Today, tourists are surprised by the curiosities that this distinguished city has in the Andes. Here we show you 10 most important curiosities of the ancient capital of the Empire of the Incas.

1.- City that has cougar shape

For the Incas, animals such as: the condor, the serpent and the puma represented the three sacred animals. The latter symbolized strength, wisdom and nature. In addition, it symbolizes the World of the living or Kay Pacha (world of the living). That is why the ancient city of Cusco planned with the shape of a puma. Although today it is almost impossible to distinguish it due to the constant urbanization of the city, it is presumed that the head is located in the fortress of Sacsayhuaman and the tail of the puma in the Coricancha.

2.- The streets of the city of Cusco

In the center of the city of Cusco we can find seven streets whose names begin with the number 7. According to some historians, this number, as in diverse important cultures in the world, is a metaphysical and inexplicable figure in the Andean culture.

The streets we mentioned are: seven masks, seven windows, seven paddles, seven little devils, seven little angels, seven snakes and seven little sheepskins. Each of them, keeps an interesting historical significance. For example, in the street 7 snakes, formerly one could find with these types of animals.

3.- The flag of Cusco

In the year of 1973, a radio station proposed a banner as a symbolic flag for the city of the Incas. The pavilion had the horizontal colors red, orange, yellow, green, blue, blue and purple. After some years, the authorities of Cusco, took it as the authentic flag of Tahuantinsuyo and, with time, of Cusco. That same year, in the United States, the gay pride flag was created with very similar colors. The similarity is pure coincidence.

4.- How do you write, Cusco or Cuzco?

Many educational texts denominate undifferentiated Cusco and Cuzco. What is the correct way then? In practical terms, both are valid. It happens that the Incas did not have graphic writing and to refer to the capital of the empire they simply pronounced Qosqo (Navel). For many years, the sound led to the writing of Castilian as ‘Cuzco’ with ‘z’. However, years later, it was argued that historically it was the Spaniards and not the Incas who pronounced the ‘z’. Finally, for a theme of historical claim, the term ‘Cusco’ with ‘s’ was also approved. Currently, both forms are correct.

5.- The diminutives of the Cusqueños

Certainly the Cusco and Cusco are an essential part of the city of Cusco. For tourists who understand Spanish, it is easy to realize the peculiar form of expression of the inhabitants of that beautiful city. Among the most common expressions, there are the diminutives.

6.- What are those bulls on the roofs of houses?

If you visit the city of Cusco by plane, the landscape from the top is beautiful in part because of the typical red color on the roofs of the houses. But if you look closer you can see that the top of the roofs governs one or two pieces of clay, known among the inhabitants of the city as the ‘Toritos de Pucará’. These are ceramic pieces that originate from the altiplanic village of Pupuja, which are also sold traditionally in the train station of the town of Pucará, adopted its current name. In the Andean cosmovision, they mean protection and happiness in homes. It is common to see them in pairs on the roofs of Cusco.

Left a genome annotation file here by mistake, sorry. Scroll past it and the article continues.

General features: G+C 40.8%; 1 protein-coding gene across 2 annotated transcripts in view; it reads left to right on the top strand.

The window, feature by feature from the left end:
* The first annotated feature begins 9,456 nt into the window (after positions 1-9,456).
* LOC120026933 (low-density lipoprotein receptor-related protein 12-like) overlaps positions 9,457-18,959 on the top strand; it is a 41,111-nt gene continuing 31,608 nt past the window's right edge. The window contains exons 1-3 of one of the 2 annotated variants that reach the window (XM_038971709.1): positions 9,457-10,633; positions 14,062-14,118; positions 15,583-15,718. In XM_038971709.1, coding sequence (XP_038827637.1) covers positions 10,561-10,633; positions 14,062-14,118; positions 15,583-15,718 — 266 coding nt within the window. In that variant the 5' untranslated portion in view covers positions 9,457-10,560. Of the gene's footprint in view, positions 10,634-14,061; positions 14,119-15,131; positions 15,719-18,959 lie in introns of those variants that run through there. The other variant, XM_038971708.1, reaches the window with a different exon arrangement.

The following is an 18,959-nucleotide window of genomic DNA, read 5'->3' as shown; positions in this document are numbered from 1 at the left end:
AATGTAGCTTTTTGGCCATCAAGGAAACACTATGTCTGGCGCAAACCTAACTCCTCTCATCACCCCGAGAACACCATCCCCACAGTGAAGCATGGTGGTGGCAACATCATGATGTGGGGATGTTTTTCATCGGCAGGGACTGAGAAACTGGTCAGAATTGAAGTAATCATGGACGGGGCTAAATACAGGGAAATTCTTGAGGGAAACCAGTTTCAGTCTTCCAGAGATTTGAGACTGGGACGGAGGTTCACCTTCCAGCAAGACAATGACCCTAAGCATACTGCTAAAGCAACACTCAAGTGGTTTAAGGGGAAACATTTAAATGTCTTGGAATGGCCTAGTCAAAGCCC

7 – The black Christ

In the Holy Week celebrations you will be surprised by the devotion of the citizens for the Lord of the Earthquakes. The peculiarity of this representation of Jesus Christ crucified, stands out for being black. It has this color due to the smoke of the thousands of candles that prayed for its miracles since 1650. That same year in Cusco there was a strong tremor that hit the city. It was not until the “Taitacha” of the Earthquakes was taken to the streets that the natural phenomenon ended. Today, one of the main patrons of Cuzco.

8 – Day of the comadres and compadres

The compadrazgo (relationship of the godfather and the godson’s parents) is so important in Cusco, so much so that there is a day to celebrate these people. One Thursday of the month of February (the exact date varies according to the calendar), the women celebrate their day with typical dishes, teasing their compadres and abundant beer.

The following Thursday, the men do the same with their comadres. These festivities precede the traditional festival of carnivals, a festivity full of joy, music and dances.

9.- Public transport service in Cusco

In the city of Cusco as in many cities there is a public transport, but in Cusco it is totally different and peculiar. Since the names of these public transport companies have names of fictitious characters as well as other animals. For example, there is a transport service called ‘Batman’, another called ‘the Roadrunner’ and even ‘Pachacutec’, former Inca emperor. The good thing is that the various public services are easy to memorize.

10.- The Inca still lives

Although it was believed that the time of the Inca emperor was over, such a bes would not believe what happens in the city of Cusco at the end of June. In those dates, the Inca emperor returns to cross the streets of the Qosqo in an amazing representation denominated “Inti Raymi” (Party of the Sun). This important Cuzco celebration, since 1944 revalues ​​the Inca traditions with hundreds of actors and actresses personifying the lives of their predecessors. The performance takes place in sacred sites such as Coricancha and Sacsayhuaman. It celebrates all the winter solstices in the southern hemisphere. Currently this festival you can visit with Andean Peru Treks and make your reservations for this holiday that is unique throughout the year.